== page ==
This article examines how signature injuries such as Traumatic brain injury (TBI) and post-traumatic stress disorder (PTSD) as a result of the wars in Iraq and Afghanistan have been linked to an increased risk of Alzheimer’s disease (AD) and other dementias.
Traumatic brain injury (TBI) and post-traumatic stress disorder (PTSD) are signature injuries of the wars in Iraq and Afghanistan and have been linked to an increased risk of Alzheimer's disease (AD) and other dementias. A meeting hosted by the Alzheimer's Association and the Veterans' Health Research Institute (NCIRE) in May 2012 brought together experts from the U.S. military and academic medical centers around the world to discuss current evidence and hypotheses regarding the pathophysiological mechanisms linking TBI, PTSD, and AD. Studies underway in civilian and military populations were highlighted, along with new research initiatives such as a study to extend the Alzheimer's Disease Neuroimaging Initiative (ADNI) to a population of veterans exposed to TBI and PTSD. Greater collaboration and data sharing among diverse research groups is needed to advance an understanding and appropriate interventions in this continuum of military injuries and neurodegenerative disease in the aging veteran.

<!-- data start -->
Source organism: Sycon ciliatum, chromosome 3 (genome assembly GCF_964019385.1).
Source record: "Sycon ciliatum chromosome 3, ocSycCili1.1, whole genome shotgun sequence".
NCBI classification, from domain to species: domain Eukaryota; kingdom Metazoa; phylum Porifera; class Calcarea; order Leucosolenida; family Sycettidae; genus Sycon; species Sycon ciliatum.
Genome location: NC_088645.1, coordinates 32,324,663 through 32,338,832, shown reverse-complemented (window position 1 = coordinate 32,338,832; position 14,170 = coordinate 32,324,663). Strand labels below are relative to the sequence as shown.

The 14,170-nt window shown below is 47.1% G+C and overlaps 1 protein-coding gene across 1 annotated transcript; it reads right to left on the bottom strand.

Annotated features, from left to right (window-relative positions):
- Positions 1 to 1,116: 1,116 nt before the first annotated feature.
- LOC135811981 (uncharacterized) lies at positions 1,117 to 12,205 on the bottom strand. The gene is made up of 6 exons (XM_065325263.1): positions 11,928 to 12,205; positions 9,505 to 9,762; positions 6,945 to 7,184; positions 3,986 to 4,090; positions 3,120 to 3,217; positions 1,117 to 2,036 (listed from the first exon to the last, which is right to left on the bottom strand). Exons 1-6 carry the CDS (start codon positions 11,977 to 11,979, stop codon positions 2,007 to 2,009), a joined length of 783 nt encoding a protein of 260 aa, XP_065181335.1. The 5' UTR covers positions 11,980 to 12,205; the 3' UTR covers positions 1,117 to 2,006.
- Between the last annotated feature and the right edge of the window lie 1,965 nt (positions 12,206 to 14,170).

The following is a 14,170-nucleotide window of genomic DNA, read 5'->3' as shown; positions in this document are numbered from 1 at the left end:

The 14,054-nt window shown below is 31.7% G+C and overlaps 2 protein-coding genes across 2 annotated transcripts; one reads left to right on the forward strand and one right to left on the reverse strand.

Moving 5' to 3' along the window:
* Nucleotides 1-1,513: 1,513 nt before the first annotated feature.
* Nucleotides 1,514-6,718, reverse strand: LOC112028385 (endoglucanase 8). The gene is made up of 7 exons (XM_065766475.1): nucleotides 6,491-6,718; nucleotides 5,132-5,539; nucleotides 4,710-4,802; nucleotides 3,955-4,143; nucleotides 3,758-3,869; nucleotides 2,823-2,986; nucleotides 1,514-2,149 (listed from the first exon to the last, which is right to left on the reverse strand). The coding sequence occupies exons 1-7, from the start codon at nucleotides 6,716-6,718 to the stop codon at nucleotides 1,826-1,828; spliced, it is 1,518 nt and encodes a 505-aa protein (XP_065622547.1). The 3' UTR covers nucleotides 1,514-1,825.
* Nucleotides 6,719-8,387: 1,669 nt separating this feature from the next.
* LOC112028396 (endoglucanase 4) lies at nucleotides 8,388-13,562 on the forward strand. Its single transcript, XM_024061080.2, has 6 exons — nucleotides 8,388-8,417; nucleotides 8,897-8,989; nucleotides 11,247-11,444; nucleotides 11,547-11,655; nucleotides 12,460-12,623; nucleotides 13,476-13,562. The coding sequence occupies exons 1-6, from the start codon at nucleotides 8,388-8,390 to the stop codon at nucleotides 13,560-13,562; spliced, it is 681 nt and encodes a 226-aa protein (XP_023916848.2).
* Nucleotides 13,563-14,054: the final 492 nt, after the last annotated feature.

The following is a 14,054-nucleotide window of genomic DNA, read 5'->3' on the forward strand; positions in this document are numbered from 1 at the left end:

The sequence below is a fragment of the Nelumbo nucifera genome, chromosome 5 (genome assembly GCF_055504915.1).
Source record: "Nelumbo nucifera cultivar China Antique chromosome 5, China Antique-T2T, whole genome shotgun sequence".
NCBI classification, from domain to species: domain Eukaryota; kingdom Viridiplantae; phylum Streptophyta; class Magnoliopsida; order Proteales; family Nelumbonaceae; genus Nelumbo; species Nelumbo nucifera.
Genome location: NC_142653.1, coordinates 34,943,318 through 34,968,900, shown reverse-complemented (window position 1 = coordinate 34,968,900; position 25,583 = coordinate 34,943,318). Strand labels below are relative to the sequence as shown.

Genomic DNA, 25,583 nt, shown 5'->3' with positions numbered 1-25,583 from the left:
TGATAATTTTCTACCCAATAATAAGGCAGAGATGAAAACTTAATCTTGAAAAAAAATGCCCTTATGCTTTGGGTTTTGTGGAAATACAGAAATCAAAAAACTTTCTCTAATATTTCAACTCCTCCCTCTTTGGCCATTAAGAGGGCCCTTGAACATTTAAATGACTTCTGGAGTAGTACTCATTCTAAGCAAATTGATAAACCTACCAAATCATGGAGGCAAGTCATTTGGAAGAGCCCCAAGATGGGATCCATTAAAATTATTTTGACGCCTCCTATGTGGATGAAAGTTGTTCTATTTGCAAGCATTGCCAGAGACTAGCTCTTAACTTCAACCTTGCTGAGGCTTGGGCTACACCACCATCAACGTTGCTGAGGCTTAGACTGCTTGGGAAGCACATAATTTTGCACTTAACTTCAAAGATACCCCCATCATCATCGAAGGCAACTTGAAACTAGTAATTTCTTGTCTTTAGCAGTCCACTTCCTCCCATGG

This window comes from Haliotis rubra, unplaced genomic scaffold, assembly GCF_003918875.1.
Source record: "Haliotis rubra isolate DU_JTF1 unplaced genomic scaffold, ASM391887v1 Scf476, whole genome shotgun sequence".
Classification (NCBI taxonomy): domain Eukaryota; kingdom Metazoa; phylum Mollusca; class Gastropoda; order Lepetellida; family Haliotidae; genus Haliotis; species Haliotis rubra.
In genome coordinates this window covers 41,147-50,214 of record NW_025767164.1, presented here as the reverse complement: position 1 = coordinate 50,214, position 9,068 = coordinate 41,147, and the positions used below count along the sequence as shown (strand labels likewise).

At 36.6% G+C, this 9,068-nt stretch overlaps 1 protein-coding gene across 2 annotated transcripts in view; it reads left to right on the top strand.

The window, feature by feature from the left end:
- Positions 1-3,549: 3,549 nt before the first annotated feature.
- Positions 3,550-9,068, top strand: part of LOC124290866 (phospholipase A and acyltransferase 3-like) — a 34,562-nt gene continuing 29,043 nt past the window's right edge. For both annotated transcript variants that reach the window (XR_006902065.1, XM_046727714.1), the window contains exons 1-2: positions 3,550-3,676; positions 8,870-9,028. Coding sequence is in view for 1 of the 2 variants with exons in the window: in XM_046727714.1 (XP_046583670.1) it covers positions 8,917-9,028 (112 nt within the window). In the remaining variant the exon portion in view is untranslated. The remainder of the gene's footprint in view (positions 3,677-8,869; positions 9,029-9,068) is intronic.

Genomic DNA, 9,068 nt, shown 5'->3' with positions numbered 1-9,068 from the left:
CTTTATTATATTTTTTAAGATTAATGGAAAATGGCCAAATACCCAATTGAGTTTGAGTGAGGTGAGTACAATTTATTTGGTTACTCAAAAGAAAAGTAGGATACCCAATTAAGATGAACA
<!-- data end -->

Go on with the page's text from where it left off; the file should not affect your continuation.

Weiner, M.W., Friedl, K.E., Pacifico, A., Chapman, J.C., Jaffee, M.S., Little, D.M., Manley, G.T., McKee, A., Petersen, R.C., Pitman, R.K., Yaffe, K., Zetterberg, H., Obana, R., Bain, L.J., Carrillo, M.C.. 2013. Military risk factors for Alzheimer's disease. Alzheimer's & Dementia: The Journal of the Alzheimer's Association. 9:4, 445-451.